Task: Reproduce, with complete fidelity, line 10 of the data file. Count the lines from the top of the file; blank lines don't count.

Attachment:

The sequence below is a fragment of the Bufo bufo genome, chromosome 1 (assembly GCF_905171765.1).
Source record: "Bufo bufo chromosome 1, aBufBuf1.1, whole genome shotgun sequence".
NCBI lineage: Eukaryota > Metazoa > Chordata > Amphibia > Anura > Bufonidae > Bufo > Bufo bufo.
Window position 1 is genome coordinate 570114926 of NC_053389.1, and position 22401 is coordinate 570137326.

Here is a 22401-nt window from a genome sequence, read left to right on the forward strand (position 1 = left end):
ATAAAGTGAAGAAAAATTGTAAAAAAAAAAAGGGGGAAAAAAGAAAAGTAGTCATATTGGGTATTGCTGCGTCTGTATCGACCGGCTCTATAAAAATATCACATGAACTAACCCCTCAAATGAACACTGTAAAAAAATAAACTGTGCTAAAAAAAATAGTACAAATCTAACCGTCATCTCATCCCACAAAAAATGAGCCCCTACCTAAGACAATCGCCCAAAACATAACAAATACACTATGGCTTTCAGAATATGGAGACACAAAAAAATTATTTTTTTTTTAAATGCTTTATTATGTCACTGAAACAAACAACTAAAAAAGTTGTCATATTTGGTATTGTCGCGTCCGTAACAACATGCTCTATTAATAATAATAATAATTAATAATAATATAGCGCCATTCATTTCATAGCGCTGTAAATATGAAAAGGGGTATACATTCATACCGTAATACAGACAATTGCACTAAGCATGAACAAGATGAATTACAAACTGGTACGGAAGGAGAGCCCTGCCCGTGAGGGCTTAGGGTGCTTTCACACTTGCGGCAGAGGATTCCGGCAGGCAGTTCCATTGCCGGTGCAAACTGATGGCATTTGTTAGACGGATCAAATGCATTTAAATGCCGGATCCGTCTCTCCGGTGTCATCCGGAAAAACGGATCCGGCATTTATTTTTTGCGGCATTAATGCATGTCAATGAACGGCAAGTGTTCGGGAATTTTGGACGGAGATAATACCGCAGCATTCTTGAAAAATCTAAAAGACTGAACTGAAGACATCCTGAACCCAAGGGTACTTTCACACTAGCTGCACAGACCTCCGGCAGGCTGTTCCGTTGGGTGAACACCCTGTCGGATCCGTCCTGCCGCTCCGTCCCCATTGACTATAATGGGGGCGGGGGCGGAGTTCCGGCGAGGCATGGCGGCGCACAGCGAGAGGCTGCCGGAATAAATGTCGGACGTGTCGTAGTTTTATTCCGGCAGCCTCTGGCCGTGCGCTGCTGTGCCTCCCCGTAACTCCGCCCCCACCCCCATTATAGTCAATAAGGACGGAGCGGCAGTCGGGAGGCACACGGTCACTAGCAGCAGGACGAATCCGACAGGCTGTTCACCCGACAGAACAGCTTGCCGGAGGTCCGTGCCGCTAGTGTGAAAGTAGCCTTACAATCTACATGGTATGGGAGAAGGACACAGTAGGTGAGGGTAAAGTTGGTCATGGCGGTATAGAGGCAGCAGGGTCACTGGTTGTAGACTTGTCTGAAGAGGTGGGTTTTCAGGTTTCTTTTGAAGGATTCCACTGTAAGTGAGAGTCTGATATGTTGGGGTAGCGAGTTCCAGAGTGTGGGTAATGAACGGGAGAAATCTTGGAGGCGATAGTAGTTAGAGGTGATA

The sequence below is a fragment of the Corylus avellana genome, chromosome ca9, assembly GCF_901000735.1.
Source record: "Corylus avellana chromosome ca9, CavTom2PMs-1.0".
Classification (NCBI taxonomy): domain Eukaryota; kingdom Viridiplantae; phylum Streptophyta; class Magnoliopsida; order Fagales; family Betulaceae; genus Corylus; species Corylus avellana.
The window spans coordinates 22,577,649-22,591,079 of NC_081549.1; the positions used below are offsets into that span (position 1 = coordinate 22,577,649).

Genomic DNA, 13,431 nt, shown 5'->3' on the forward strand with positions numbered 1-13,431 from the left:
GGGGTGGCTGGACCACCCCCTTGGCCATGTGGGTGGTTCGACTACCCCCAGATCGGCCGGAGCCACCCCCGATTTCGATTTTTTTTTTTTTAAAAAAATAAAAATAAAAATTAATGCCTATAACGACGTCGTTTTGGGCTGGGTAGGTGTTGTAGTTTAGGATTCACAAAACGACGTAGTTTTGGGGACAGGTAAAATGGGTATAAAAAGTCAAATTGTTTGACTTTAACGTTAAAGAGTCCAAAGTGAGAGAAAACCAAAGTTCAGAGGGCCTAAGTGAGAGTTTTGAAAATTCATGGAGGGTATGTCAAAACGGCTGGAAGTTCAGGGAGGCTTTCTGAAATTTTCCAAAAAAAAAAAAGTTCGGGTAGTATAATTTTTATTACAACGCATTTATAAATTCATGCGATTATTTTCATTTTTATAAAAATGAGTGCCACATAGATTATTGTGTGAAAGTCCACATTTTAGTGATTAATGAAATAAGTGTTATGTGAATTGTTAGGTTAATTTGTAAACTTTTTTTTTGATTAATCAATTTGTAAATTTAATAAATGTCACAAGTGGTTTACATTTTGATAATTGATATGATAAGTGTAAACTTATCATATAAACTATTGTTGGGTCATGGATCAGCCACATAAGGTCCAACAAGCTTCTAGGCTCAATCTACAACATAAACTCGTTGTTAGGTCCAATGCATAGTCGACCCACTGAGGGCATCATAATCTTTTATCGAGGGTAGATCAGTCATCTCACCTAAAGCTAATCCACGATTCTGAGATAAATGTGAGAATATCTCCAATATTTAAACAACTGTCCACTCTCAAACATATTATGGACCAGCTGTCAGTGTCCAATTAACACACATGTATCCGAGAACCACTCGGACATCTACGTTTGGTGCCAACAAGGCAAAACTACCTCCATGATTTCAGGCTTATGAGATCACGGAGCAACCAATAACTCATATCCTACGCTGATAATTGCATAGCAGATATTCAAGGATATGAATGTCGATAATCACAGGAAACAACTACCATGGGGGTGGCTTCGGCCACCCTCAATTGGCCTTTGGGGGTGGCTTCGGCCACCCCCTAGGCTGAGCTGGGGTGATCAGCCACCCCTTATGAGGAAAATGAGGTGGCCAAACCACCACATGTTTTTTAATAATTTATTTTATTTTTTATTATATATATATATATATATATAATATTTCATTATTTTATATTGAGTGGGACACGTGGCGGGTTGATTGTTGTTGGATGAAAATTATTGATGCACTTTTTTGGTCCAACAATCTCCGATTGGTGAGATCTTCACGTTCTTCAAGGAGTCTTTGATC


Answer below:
The window spans coordinates 22,577,649-22,591,079 of NC_081549.1; the positions used below are offsets into that span (position 1 = coordinate 22,577,649).